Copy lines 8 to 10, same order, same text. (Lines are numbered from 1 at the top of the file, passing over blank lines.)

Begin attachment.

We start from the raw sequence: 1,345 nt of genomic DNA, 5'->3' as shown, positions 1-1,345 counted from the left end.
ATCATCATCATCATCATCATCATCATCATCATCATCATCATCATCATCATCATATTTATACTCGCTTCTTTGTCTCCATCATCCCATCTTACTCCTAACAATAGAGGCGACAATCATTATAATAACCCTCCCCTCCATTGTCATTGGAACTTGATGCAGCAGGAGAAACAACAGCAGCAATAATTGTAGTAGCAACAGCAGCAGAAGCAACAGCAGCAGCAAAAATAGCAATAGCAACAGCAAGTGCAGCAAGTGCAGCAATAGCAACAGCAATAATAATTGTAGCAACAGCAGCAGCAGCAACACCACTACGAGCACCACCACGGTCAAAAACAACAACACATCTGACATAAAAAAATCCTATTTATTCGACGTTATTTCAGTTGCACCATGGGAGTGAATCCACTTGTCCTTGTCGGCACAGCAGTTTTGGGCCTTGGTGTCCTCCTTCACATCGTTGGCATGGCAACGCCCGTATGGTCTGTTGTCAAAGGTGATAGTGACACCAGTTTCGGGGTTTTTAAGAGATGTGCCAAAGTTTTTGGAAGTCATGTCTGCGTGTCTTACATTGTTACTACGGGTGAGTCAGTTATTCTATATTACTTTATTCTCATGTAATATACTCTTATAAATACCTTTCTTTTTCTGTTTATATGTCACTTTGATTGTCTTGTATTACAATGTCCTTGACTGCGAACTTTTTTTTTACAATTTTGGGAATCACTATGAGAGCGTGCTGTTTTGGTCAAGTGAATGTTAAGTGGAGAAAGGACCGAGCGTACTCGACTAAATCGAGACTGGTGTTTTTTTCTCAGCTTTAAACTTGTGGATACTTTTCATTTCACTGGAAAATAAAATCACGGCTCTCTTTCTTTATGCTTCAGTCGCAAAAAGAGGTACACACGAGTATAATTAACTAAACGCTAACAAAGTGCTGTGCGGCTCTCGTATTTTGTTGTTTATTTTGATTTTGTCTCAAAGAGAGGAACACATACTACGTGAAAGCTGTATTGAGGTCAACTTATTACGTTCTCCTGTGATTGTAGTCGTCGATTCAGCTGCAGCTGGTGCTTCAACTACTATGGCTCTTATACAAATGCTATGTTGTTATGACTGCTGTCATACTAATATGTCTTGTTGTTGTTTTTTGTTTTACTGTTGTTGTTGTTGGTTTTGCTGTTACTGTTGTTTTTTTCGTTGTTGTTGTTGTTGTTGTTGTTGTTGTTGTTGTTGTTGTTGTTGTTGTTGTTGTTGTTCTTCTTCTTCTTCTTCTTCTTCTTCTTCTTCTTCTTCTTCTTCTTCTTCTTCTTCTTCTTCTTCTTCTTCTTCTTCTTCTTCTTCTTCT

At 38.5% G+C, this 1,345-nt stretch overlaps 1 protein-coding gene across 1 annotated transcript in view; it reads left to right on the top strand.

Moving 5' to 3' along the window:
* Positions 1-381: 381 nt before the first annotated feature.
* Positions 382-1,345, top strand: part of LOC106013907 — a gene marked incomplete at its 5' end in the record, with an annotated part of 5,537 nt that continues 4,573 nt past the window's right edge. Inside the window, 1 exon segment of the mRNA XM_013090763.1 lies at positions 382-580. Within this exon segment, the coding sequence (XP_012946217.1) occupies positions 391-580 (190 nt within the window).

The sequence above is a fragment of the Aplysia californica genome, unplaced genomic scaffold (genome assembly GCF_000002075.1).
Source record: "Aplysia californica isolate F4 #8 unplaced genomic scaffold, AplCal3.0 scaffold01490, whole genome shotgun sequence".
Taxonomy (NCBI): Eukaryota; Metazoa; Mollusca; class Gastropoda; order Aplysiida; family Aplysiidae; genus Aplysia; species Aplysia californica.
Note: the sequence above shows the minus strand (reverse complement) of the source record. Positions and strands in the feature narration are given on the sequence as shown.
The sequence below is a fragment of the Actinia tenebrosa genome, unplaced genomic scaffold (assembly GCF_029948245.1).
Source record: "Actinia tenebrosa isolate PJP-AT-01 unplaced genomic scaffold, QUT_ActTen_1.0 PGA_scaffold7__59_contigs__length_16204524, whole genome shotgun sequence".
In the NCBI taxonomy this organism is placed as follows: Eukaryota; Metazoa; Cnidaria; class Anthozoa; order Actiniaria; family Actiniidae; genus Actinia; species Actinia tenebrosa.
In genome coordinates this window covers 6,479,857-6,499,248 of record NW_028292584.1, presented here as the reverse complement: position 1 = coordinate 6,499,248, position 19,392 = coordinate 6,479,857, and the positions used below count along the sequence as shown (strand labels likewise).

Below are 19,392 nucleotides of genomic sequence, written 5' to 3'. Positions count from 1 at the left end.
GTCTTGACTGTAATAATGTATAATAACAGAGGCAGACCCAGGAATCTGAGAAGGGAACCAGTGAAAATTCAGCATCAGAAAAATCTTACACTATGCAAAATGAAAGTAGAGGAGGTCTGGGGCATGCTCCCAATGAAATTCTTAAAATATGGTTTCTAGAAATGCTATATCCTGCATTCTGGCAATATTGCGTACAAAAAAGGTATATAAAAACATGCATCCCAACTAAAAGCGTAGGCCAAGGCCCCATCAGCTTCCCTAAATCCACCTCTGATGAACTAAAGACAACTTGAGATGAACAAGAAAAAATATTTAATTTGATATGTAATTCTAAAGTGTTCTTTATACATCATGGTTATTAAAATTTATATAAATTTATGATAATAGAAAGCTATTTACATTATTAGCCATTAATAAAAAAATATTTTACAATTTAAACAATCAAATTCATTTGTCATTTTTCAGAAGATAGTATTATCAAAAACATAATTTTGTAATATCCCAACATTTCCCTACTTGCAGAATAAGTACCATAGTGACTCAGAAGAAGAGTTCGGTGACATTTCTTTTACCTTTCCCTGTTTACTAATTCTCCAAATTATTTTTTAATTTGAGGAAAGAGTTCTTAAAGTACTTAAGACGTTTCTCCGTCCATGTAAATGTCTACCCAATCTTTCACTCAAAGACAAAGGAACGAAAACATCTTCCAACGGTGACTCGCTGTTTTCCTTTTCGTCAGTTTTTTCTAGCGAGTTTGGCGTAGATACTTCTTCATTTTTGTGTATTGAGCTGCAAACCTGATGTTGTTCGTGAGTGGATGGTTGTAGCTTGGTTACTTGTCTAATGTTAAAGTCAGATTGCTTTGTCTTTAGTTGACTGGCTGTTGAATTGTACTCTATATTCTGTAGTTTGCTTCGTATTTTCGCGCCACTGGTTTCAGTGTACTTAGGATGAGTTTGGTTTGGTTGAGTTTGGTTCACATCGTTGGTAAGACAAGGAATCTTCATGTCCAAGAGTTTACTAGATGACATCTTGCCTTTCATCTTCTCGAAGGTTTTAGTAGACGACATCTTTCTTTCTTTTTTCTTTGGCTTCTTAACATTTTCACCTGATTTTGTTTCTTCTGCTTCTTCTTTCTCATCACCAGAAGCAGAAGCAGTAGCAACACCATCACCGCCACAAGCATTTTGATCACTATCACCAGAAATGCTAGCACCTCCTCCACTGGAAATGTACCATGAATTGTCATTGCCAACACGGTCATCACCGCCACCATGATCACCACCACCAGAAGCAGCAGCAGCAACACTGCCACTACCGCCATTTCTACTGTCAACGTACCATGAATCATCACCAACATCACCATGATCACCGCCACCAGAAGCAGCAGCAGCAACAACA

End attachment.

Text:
Source record: "Aplysia californica isolate F4 #8 unplaced genomic scaffold, AplCal3.0 scaffold01490, whole genome shotgun sequence".
Taxonomy (NCBI): Eukaryota; Metazoa; Mollusca; class Gastropoda; order Aplysiida; family Aplysiidae; genus Aplysia; species Aplysia californica.
Note: the sequence above shows the minus strand (reverse complement) of the source record. Positions and strands in the feature narration are given on the sequence as shown.